One of my biggest struggles is an exhaustion with feeling ‘at odds’. At odds with the dominant culture, with ‘my’ culture, as well as with certain aspects of the traditional Greek/southern or eastern European cultures. Trying to be OK with being odd/at odds, especially as a gay couple, after having become used to living in the open-minded Bristol art scene. The Orthodox church is decidedly anti-homosexuality in a country which, as our Greek-American friend pointed out, ‘invented it all’. Negotiating the dance between what is OK for me and what is OK for everyone else seems to have made me increasingly tense in recent years, and now there is the added challenge of the small village environment where everybody knows each other’s business. The dance metaphor seems to help. We came here wanting to do several things in older ways, to re-learn, to remember. Some of the local people are a little confused. The look on our Albanian builders’ faces said to me: ‘what they chattin’?’ when we tried to explain to them that we didn’t want a flush toilet because we wanted to build a compost one. Once it had sunk in, they laughed, saying that it is like in the old Albania, when you would go up the mountain. They put the piping for a toilet in for us, just in case.
Leah and I try to be OK with being overly emotional or ‘sensitive’ about the environment, in a place where people don’t necessarily care. Illegal dumping takes place around the island, much of it from the big hotels, or local renovations. Men with beachside businesses come in from the cities for the summer season and sell drinks in plastic cups with straws and don’t take care that the waste is removed from the beaches.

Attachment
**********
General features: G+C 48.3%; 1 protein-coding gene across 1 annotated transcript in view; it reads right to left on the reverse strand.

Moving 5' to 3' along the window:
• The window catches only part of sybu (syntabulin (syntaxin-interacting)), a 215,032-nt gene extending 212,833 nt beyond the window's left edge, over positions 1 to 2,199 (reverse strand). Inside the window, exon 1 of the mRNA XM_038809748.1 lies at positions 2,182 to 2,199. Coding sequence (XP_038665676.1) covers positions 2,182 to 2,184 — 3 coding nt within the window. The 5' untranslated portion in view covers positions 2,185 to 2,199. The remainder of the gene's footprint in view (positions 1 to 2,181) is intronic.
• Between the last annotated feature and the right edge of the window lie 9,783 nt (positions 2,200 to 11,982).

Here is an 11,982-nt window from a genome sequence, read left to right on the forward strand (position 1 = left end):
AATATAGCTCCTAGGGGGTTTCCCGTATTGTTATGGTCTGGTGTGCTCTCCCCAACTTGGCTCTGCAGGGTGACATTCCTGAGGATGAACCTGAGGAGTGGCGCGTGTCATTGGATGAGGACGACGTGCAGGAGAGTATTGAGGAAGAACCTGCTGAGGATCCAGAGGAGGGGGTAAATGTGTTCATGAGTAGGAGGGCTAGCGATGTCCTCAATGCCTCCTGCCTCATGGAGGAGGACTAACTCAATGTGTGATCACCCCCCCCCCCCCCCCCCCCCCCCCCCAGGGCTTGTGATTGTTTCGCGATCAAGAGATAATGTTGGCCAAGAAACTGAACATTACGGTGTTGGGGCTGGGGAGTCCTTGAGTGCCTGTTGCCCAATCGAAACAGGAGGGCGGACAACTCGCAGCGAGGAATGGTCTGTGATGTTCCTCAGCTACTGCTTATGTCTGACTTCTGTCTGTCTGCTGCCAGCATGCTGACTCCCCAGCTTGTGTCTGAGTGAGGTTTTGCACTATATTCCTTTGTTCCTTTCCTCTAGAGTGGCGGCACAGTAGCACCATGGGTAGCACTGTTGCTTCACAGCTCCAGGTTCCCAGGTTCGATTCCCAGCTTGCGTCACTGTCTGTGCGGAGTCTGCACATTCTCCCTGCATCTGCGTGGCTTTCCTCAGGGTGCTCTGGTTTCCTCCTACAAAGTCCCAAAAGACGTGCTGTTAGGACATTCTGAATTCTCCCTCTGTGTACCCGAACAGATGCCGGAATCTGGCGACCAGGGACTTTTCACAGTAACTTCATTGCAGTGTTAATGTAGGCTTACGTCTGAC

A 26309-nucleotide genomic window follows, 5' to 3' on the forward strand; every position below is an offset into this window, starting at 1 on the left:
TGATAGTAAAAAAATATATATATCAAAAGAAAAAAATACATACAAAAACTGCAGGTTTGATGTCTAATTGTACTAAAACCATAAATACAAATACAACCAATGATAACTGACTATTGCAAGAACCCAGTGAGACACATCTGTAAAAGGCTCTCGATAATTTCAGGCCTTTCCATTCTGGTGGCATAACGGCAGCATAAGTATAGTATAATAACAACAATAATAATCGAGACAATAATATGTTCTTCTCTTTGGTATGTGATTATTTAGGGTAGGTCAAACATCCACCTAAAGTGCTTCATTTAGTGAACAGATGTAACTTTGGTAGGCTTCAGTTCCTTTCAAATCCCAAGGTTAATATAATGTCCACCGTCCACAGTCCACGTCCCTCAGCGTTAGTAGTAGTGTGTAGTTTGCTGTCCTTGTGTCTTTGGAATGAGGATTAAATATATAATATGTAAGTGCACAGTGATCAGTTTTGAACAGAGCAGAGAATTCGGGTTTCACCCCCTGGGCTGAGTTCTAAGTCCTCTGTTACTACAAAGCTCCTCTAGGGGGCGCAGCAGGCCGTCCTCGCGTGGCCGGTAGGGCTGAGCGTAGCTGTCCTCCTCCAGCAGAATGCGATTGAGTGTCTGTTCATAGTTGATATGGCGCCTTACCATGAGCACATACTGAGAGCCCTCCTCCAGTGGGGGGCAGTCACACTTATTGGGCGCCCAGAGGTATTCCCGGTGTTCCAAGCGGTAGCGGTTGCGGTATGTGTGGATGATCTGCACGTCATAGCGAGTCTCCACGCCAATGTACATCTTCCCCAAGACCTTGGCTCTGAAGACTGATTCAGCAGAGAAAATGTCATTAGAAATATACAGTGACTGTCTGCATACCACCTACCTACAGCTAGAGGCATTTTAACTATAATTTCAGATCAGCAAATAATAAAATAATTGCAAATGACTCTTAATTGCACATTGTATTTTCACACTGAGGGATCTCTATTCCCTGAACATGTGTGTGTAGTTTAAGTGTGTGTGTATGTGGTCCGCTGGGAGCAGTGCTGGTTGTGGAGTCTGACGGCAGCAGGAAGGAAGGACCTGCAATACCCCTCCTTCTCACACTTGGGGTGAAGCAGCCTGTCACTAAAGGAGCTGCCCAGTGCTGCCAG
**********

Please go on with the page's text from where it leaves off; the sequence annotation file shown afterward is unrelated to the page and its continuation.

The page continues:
Parts of the landscape here are so very beautiful they almost make me cry. Ancient plane trees with bulbous formations and pines with giant snaking roots intertwine with giant rocks in one of the mountain gorges that still just about manages to fulfil the island’s water needs during the tourist season. This gorge is now my new art studio. But these scenes are in stark contrast to the parts of the landscape that are really struggling to maintain life, which also make me cry. The contradiction screams out to me: ’What is it you are choosing: life or death?’ As if the choice were mine. A huge fire devastated a third of the island’s trees five years ago and the topsoil has been washing away with apocalyptic rain storms. The fire and rainstorms, exacerbated by mining projects lead to many homes and cars being flooded by mudslides last autumn.